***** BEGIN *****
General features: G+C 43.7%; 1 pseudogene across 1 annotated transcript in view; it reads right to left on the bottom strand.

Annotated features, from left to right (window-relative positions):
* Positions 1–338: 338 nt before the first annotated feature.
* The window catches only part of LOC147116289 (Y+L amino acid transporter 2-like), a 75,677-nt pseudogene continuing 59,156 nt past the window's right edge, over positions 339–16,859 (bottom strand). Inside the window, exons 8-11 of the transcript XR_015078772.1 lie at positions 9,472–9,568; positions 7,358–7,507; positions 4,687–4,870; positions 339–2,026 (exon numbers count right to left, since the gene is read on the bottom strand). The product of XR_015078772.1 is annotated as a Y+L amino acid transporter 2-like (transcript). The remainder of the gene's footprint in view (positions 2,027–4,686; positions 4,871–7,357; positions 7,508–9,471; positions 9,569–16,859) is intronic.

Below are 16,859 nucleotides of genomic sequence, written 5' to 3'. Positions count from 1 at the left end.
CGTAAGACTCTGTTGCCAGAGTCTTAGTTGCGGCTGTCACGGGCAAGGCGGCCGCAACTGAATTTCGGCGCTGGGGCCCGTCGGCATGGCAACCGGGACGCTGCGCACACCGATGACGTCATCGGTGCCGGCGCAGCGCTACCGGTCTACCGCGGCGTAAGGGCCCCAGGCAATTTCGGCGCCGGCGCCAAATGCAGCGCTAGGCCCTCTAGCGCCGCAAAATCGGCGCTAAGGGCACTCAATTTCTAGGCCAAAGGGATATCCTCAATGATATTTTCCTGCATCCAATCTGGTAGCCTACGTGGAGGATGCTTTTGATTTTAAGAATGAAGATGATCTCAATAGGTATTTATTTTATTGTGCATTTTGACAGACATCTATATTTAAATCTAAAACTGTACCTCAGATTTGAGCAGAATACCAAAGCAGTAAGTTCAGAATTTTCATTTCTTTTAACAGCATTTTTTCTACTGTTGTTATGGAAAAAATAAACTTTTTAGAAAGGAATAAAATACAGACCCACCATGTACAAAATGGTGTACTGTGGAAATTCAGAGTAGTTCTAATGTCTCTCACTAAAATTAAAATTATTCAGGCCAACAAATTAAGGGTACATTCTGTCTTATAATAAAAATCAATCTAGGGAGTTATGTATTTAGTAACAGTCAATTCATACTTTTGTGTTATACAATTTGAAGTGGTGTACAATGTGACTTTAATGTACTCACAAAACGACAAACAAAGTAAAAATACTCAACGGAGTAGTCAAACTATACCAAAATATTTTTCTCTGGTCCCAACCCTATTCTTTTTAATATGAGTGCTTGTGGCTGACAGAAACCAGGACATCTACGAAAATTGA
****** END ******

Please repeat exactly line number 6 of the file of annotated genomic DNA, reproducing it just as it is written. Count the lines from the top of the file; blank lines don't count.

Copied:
CGTAAGACTCTGTTGCCAGAGTCTTAGTTGCGGCTGTCACGGGCAAGGCGGCCGCAACTGAATTTCGGCGCTGGGGCCCGTCGGCATGGCAACCGGGACGCTGCGCACACCGATGACGTCATCGGTGCCGGCGCAGCGCTACCGGTCTACCGCGGCGTAAGGGCCCCAGGCAATTTCGGCGCCGGCGCCAAATGCAGCGCTAGGCCCTCTAGCGCCGCAAAATCGGCGCTAAGGGCACTCAATTTCTAGGCCAAAGGGATATCCTCAATGATATTTTCCTGCATCCAATCTGGTAGCCTACGTGGAGGATGCTTTTGATTTTAAGAATGAAGATGATCTCAATAGGTATTTATTTTATTGTGCATTTTGACAGACATCTATATTTAAATCTAAAACTGTACCTCAGATTTGAGCAGAATACCAAAGCAGTAAGTTCAGAATTTTCATTTCTTTTAACAGCATTTTTTCTACTGTTGTTATGGAAAAAATAAACTTTTTAGAAAGGAATAAAATACAGACCCACCATGTACAAAATGGTGTACTGTGGAAATTCAGAGTAGTTCTAATGTCTCTCACTAAAATTAAAATTATTCAGGCCAACAAATTAAGGGTACATTCTGTCTTATAATAAAAATCAATCTAGGGAGTTATGTATTTAGTAACAGTCAATTCATACTTTTGTGTTATACAATTTGAAGTGGTGTACAATGTGACTTTAATGTACTCACAAAACGACAAACAAAGTAAAAATACTCAACGGAGTAGTCAAACTATACCAAAATATTTTTCTCTGGTCCCAACCCTATTCTTTTTAATATGAGTGCTTGTGGCTGACAGAAACCAGGACATCTACGAAAATTGA